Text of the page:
What do you think should happen to the Victoria Clock Tower?
So the quake-damaged Victoria Clock Tower is going to resume its tick-tocking with the decision made by the Christchurch City Council not to keep even one face of it frozen permanently at 12.51pm, the time of the February 22, 2011 earthquake.
OPINION: What a shame. In Hiatus City, where time seems to have stood still for the past two years with the landscape flattened, the Victoria Clock Tower, which stopped-short-never-to-go-again, was a dramatic reminder of the most tragic moment in this city's history.
The decision to move the clock forward was made because it was thought by keeping it permanently fixed at 12.51pm, it would alter the clock's purpose as a memorial to Queen Victoria's jubilee.
What a very Christchurch decision to bow completely to our colonial past rather than honour the tragic seismic moment when in a heartbeat, the clock changed from being a decorative Victorian time piece and turned into a powerful work of art that so precisely recorded recent history. Sure, the clock should be allowed to resume its practical time-keeping business, but like the inhabitants of this city, there are many faces to us and one of those faces should reflect the February quake.
The never-ending infrastructural works on the roads surrounding the Victoria Clock Tower give travellers wanting to drive north plenty of time to observe the clock because it's impossible to move forward. Drivers hover like jockeys at the starting gate for a green light to turn quickly right before oncoming traffic.
To actually go north, one has to move in the manner of the knight piece in a chess game, plus have the added complication and frustration of finding a two-way, or a one-way street that travels north. There are similar scenarios taking place all over the gouged mess of the metropolis, and if taking a taxi, it is advisable to interview the driver before they start the clock to make sure they know the current, ever-changing lie of the land.
Trying to explain to out-of-towners how to get to their destination is a hair-tearing experience for both parties. The permanent inhabitant pictures a road route, then continually alters the mind map due to demolition and work on the pipes, while the bewildered visitor looks nervous and aghast, till you cave in and offer to drive.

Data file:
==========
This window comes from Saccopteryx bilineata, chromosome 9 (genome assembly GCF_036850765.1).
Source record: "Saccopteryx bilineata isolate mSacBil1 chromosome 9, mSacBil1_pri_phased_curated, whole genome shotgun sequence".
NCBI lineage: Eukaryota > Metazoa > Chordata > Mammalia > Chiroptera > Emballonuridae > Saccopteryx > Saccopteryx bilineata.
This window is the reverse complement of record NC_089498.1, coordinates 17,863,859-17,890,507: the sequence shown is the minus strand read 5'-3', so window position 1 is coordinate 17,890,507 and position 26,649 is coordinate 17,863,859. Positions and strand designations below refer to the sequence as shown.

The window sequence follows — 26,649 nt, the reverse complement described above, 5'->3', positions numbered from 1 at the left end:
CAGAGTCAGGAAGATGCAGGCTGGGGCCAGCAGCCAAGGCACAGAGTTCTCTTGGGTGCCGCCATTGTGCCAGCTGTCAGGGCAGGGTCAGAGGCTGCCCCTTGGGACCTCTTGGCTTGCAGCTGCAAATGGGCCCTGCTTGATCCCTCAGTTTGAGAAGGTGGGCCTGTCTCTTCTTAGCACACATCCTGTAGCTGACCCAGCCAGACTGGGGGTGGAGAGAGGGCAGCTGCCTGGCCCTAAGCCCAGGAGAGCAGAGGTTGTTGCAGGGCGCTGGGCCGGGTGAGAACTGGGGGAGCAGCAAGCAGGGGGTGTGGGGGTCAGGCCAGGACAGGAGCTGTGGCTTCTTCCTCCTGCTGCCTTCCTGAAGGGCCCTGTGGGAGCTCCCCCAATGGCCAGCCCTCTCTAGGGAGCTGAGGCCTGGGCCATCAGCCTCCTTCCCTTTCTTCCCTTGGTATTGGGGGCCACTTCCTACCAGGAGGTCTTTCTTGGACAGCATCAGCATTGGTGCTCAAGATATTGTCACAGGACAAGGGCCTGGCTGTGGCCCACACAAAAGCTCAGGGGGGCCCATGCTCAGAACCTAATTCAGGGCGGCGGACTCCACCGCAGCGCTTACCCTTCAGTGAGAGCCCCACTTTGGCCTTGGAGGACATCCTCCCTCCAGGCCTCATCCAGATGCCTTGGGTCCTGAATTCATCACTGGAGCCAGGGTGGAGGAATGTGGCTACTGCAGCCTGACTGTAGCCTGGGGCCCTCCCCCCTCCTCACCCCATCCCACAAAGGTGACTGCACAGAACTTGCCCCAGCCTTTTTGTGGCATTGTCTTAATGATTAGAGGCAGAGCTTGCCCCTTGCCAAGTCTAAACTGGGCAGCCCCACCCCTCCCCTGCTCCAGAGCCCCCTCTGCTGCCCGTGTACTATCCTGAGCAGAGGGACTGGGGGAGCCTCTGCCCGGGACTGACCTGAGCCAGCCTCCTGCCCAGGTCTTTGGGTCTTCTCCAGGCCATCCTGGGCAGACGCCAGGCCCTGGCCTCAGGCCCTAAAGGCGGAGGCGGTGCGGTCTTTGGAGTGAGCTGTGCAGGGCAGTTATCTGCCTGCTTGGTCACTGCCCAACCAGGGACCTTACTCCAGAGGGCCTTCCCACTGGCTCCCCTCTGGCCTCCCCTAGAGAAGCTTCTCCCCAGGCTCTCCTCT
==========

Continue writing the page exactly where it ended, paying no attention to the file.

The road works are utterly necessary to get the city back on its feet, but surely it would have been sensible in the early days of the quake to have issued the decree that henceforth, all one-way roads were to be changed into two- way traffic. The decision to keep some of the main arterial roads in the CBD one-way is old fashioned and out of step with current overseas trends where the one-way system has been abandoned as it was seen as being the major assassin in the slow death of the inner core.
Fast flowing one-way traffic is not good for businesses situated on those roads, and isn't in keeping with the spirit of the plan for the rebuild where citizens expressly stated a desire for the new CBD to be pedestrian and cycle friendly. The inner city needs to be a place where people can enjoy working and shopping at a human pace in an attractive environment rather than being swept along a teeming tide to the ugly destination of a multi-level car park, or a prohibitively expensive roadside parking space patrolled by council- appointed ticket Nazis.
Speaking of shopping, how chivalrous of John Key to take 150 boat people off Julia Gillard's fair hands in return for an easy gate at Australian customs where Kiwis, clutching fistfuls of inferior currency, are fast tracked through so they can blow a few bucks in their shopping precincts and enjoy the watering holes before returning home maxed out on the plastic.
No quarter was given to dearly departed Kiwis wanting welfare assistance in the lucky country, and when an Australian journalist asked if Key was going to follow suit and return the favour by ceasing welfare payments to our Aussie cuzzies resident in Godzone, he replied that such a response would be "spiteful". Who does he think he is - Gentleman Jack?
- The Press